Alan Boucher translated Icelandic folklore and stories as well as several Icelandic sagas. He also wrote numerous books for children. He was Dean of the Faculty of Arts at the University of Iceland from 1979 to 1981.Axel Eyberg, short stories: New Iceland and Lily
F. H. Lyon was a prolific translator of Scandinavian and German books, including Thor Heyerdahl’s Kon-Tiki.Hallberg Hallmundsson: The Defeat of the Italian Air Force in Reykjavík 1933
Hallberg Hallmundsson was an Icelandic journalist and theater reviewer who translated works in the Scandinavian languages.J.A. Thompson: Independent People
“J.A. THOMPSON was born in Berwick-upon-Tweed in 1910. After graduating in English and Nordic language and literature from the University of Leeds he worked as a school teacher in Akureyri in the north of Iceland from 1931-2 before moving back to Berwick. His translation of Independent People was his only work of translation, the labour of many years. It is generally accepted to be the finest translation into any language of Laxness’ masterpiece.”~ from the introduction of the Harvill paperback edition.
Katherine John also translated The Viking ships: their ancestry and evolution by A. W. Brógger and Haakon Shetelig. NOTE: This is not the mystery author.Kenneth G. Chapman: The Honour of the House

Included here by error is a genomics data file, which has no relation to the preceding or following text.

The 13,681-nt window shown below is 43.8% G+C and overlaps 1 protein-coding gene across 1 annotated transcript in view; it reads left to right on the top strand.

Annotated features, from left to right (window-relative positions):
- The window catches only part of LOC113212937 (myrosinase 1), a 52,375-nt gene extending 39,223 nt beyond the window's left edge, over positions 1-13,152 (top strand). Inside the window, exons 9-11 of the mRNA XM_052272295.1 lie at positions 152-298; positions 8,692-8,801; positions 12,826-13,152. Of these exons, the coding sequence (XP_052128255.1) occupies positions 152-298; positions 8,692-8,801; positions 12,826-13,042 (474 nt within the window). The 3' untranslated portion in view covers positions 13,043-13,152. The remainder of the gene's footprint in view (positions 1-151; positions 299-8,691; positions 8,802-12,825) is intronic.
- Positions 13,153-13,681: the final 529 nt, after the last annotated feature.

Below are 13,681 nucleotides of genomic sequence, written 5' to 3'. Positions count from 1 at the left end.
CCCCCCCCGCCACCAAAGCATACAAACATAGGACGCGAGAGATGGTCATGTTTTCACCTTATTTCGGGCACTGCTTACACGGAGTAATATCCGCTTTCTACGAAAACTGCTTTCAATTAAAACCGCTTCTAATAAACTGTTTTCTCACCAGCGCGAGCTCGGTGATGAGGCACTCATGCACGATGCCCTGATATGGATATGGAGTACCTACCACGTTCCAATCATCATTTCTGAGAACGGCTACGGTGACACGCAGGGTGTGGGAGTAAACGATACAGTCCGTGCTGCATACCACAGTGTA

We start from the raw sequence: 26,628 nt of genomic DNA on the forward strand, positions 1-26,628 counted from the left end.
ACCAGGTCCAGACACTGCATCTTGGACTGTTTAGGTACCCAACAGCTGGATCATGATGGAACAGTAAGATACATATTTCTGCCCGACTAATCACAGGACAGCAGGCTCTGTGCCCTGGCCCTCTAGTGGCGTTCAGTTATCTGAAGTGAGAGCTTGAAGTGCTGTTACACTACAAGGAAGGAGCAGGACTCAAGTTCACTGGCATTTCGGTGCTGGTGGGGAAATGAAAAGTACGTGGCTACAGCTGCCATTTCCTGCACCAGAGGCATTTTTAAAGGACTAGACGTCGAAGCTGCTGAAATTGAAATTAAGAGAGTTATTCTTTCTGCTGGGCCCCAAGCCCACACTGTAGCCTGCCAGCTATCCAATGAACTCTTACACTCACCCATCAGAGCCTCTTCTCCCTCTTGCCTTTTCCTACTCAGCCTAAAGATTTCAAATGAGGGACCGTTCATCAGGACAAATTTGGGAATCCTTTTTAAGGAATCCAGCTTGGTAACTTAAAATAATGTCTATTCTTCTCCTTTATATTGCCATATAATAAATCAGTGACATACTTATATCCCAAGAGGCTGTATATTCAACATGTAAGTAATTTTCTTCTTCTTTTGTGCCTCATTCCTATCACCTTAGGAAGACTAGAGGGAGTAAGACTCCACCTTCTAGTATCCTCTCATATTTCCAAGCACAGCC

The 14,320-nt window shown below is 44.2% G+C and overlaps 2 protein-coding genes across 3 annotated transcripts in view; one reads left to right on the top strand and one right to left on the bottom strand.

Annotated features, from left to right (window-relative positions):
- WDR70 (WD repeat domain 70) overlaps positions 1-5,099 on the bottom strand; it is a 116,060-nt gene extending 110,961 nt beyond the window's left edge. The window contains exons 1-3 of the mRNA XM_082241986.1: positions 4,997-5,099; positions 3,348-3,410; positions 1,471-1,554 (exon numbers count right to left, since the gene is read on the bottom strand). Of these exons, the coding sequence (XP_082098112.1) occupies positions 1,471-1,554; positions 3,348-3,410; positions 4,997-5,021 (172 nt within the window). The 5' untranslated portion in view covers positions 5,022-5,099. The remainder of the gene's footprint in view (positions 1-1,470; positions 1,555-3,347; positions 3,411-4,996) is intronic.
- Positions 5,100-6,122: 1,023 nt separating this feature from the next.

Kenneth G. Chapman was a member of the Scandinavian Department at the University of Wisconsin, Madison.Magnus Magnusson: World Light, The Atom Station, The Fish Can Sing, Paradise Reclaimed, Under the Glacier
Magnus Magnusson, KBE, was a noted author, translator and BBC television personality. Magnusson presented the long-running quiz show Mastermind from 1972 to 1997 on BBC1. Magnusson was awarded an honorary knighthood (Knight Commander of the Order of the British Empire) in 1989. Born in Reykjavík, he lived most of his life in Scotland.Philip Roughton: Iceland's Bell, The Great Weaver from Kashmir, Wayward Heroes, Salka Valka (2022)
Phillip Roughton has translated works by many of Iceland’s best-known writers: Nobel laureate Halldór Laxness, Jon Kalman Stefánsson, Bergsveinn Birgisson, Steinunn Sigurðardóttir, as well as others. Awards include the 2015 American-Scandinavian Foundation Translation Competition Prize for his translation of Halldór Laxness’ novel Gerpla (Wayward Heroes), the 2016 Oxford-Weidenfeld Prize for his translation of Jón Kalman Stefánsson’s The Heart of Man and was short-listed for the 2017 Man Booker Prize in translation for his translation of Fish Have No Feet (Iceland), also by Jón Kalman Stefánsson.